© Larry Norman Lyrics 2013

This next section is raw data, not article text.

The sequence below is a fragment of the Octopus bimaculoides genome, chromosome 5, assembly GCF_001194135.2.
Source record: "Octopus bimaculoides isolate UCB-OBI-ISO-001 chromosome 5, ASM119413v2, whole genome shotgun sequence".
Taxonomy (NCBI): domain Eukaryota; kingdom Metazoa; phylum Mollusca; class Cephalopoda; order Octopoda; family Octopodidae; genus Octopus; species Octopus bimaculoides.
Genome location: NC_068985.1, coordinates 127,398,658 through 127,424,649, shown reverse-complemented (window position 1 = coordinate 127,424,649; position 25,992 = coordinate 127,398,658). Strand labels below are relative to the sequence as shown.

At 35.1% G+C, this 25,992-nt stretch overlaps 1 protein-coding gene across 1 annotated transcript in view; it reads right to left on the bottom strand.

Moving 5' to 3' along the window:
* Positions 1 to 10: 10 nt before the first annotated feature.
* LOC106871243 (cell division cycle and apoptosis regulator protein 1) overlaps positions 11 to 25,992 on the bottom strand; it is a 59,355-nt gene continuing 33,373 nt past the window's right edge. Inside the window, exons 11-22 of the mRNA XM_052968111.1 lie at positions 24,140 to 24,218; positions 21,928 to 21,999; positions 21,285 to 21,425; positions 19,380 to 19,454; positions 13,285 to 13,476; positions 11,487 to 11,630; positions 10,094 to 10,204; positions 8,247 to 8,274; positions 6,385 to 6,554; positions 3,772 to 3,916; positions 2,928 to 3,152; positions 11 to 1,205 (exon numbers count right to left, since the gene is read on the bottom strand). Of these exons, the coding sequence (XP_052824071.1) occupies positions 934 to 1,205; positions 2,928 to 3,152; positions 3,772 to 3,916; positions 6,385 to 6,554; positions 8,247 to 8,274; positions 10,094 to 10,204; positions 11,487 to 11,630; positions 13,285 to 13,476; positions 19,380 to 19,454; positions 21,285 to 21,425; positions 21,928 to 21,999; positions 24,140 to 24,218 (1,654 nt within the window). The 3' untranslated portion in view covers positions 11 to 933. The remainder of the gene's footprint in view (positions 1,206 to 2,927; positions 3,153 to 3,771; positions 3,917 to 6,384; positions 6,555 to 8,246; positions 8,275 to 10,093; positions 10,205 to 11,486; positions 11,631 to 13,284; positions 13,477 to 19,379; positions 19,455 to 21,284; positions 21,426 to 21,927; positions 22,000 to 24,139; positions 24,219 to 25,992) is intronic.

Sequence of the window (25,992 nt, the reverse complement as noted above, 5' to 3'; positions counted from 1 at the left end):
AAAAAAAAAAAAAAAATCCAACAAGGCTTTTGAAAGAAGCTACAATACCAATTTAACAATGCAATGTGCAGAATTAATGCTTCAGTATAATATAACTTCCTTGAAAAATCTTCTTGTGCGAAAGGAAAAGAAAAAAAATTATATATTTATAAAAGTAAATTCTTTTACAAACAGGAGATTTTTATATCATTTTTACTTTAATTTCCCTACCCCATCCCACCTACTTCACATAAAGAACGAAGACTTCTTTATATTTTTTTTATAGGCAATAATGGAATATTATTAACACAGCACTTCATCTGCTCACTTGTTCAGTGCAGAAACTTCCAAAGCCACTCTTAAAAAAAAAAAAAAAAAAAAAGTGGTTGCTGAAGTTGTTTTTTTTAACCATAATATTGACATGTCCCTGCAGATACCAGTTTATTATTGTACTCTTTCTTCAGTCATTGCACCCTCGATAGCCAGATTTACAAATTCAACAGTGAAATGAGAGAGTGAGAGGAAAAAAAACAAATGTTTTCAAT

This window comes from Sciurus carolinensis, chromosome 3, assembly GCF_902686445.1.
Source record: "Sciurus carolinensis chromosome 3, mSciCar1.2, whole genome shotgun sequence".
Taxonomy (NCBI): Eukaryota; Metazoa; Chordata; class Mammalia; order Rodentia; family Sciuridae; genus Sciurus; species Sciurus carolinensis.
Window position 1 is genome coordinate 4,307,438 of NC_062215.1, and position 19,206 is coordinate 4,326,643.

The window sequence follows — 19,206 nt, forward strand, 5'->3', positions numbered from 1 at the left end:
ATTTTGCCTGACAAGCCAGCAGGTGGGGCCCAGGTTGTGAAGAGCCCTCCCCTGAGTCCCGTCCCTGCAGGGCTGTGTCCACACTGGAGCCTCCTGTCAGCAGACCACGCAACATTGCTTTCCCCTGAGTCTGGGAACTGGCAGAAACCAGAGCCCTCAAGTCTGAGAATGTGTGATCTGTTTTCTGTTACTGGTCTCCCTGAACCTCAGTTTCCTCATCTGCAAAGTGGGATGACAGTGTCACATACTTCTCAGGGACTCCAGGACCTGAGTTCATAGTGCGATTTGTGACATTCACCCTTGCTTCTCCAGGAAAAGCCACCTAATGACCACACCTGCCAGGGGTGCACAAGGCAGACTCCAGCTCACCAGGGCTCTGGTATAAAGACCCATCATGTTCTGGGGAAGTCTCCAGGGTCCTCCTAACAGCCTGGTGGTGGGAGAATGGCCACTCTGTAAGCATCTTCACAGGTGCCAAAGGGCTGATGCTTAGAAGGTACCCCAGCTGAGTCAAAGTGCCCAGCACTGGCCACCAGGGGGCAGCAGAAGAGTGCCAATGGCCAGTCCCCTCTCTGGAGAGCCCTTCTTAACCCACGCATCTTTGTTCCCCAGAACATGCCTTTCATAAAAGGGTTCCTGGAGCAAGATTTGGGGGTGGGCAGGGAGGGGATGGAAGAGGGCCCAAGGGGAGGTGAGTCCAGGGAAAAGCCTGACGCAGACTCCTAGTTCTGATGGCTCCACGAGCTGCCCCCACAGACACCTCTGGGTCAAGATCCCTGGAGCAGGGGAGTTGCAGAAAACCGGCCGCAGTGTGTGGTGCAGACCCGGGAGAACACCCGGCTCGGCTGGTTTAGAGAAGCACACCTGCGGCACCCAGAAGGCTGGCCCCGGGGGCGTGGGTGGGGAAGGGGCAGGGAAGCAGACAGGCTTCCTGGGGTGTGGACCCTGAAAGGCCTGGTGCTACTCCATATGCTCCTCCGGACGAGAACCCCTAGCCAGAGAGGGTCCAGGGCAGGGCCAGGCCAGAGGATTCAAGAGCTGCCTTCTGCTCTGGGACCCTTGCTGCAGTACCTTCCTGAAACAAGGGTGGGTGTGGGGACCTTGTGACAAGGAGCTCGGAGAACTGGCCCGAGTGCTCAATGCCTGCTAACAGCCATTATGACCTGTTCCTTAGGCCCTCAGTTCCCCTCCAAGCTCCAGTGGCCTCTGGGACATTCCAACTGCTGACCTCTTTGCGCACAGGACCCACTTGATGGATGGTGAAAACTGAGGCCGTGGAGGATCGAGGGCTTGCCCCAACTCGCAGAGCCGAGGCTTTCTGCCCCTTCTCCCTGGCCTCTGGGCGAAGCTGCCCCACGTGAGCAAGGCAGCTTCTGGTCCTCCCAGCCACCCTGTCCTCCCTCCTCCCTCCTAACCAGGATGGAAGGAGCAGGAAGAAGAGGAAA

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When Larry Norman recorded Only Visiting This Planet in 1972 for MGM at  George Martin’s studio in London, there wasn’t place in the music industry for  "Jesus Rock." MGM had no idea what to do with it. This meld of rootsy pop,  gospel, and rock & roll songs sung about Christ had less than nothing to do  with hymns, and was rejected by the Christian church at large at the time. In  the 21st century, Norman is regarded as the “father of CCM” and that $450  million dollar a year industry, and this album is regarded by CCM Magazine  as "the greatest Christian rock record of all time." It’s ironic. Norman died  largely broke in 2008. Only Visiting This Planet is the second part of a trilogy  that   included Upon This Rock (Capitol, 1969), that dealt with the theme of creation,  and So Long Ago the Garden (MGM, 1973) about the world's redemption. This set (which  ironically was the first one to be reissued) concerns itself with the Fall. All three albums have  been remastered and reissued by Solid Rock Records, a label Norman founded -- he was  well-known for his fiercely independent streak. The album is a masterpiece; one needn’t  believe in God to enjoy it; it stands on its own as an enduring work of popular art.  Norman's studio band included bassist John Wetton, drummer Keith Smart from Wizzard,  keyboardist Rod Edwards, and percussionist Roger Hand. These songs were expertly written  and arranged, they spill across the rock, pop, and gospel spectrum, and were gorgeously  produced. “I Wish We’d All Been Ready,” with its wash of strings and a backing choir, adds to  the drama of Norman’s topic: the Rapture, when all Christians, living or dead, are prophesied  to be reunited with Christ before the end of the world. Belief in this premise is not necessary:  the song is delivered with such understated conviction and produced for maximum dramatic  effect, that it’s deeply moving. The hard-rocking “Why Don’t You Look into Jesus” addresses  addictive behavior amid snarling guitars, punchy drums, and popping pianos. The opening  track is a mysterious broken love song called “I’ve Got to Learn to Live Without You” that  drips with longing. “I Am the Six O’Clock News” is a straight-out rocker that reflects the irony  in the media’s coverage of the Vietnam war. The acoustic ballad “The Outlaw” is a poetic  narrative pondering Christ's life and death. There is biting social commentary in “The Great  American Novel” that reflects Bob Dylan’s early work but, “Righteous Rocker #1” is payback:  it’s a lyrical precursor to -- and was perhaps inspiration for -- “You Gotta Serve Somebody.”  The album contains two bonus tracks, and is well worth checking out by anyone interested in  genuine rock & roll classics.
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